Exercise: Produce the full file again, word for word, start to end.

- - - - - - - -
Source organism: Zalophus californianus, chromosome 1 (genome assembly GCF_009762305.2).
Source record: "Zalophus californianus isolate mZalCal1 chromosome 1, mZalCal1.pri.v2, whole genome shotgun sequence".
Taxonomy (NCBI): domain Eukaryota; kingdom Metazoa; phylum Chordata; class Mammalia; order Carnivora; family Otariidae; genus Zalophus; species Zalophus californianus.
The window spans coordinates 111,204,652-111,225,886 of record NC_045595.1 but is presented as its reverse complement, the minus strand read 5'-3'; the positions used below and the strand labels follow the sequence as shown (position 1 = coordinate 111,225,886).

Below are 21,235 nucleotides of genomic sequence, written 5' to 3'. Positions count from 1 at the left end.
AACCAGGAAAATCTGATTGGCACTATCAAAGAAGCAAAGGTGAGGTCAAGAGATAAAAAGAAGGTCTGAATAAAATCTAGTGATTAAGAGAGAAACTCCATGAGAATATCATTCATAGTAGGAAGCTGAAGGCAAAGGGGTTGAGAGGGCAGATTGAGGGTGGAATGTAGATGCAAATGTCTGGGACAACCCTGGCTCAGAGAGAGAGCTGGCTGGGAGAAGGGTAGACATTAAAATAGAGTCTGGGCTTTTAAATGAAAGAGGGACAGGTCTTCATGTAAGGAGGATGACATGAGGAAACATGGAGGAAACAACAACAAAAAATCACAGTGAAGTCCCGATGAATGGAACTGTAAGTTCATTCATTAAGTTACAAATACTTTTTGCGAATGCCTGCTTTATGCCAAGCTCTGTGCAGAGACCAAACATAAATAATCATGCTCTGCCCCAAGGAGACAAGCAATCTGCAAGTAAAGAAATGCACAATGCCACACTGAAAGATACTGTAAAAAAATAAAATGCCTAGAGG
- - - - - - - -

Source organism: Zalophus californianus, chromosome 1 (genome assembly GCF_009762305.2).
Source record: "Zalophus californianus isolate mZalCal1 chromosome 1, mZalCal1.pri.v2, whole genome shotgun sequence".
Taxonomy (NCBI): domain Eukaryota; kingdom Metazoa; phylum Chordata; class Mammalia; order Carnivora; family Otariidae; genus Zalophus; species Zalophus californianus.
The window spans coordinates 111,204,652-111,225,886 of record NC_045595.1 but is presented as its reverse complement, the minus strand read 5'-3'; the positions used below and the strand labels follow the sequence as shown (position 1 = coordinate 111,225,886).

Below are 21,235 nucleotides of genomic sequence, written 5' to 3'. Positions count from 1 at the left end.
AACCAGGAAAATCTGATTGGCACTATCAAAGAAGCAAAGGTGAGGTCAAGAGATAAAAAGAAGGTCTGAATAAAATCTAGTGATTAAGAGAGAAACTCCATGAGAATATCATTCATAGTAGGAAGCTGAAGGCAAAGGGGTTGAGAGGGCAGATTGAGGGTGGAATGTAGATGCAAATGTCTGGGACAACCCTGGCTCAGAGAGAGAGCTGGCTGGGAGAAGGGTAGACATTAAAATAGAGTCTGGGCTTTTAAATGAAAGAGGGACAGGTCTTCATGTAAGGAGGATGACATGAGGAAACATGGAGGAAACAACAACAAAAAATCACAGTGAAGTCCCGATGAATGGAACTGTAAGTTCATTCATTAAGTTACAAATACTTTTTGCGAATGCCTGCTTTATGCCAAGCTCTGTGCAGAGACCAAACATAAATAATCATGCTCTGCCCCAAGGAGACAAGCAATCTGCAAGTAAAGAAATGCACAATGCCACACTGAAAGATACTGTAAAAAAATAAAATGCCTAGAGG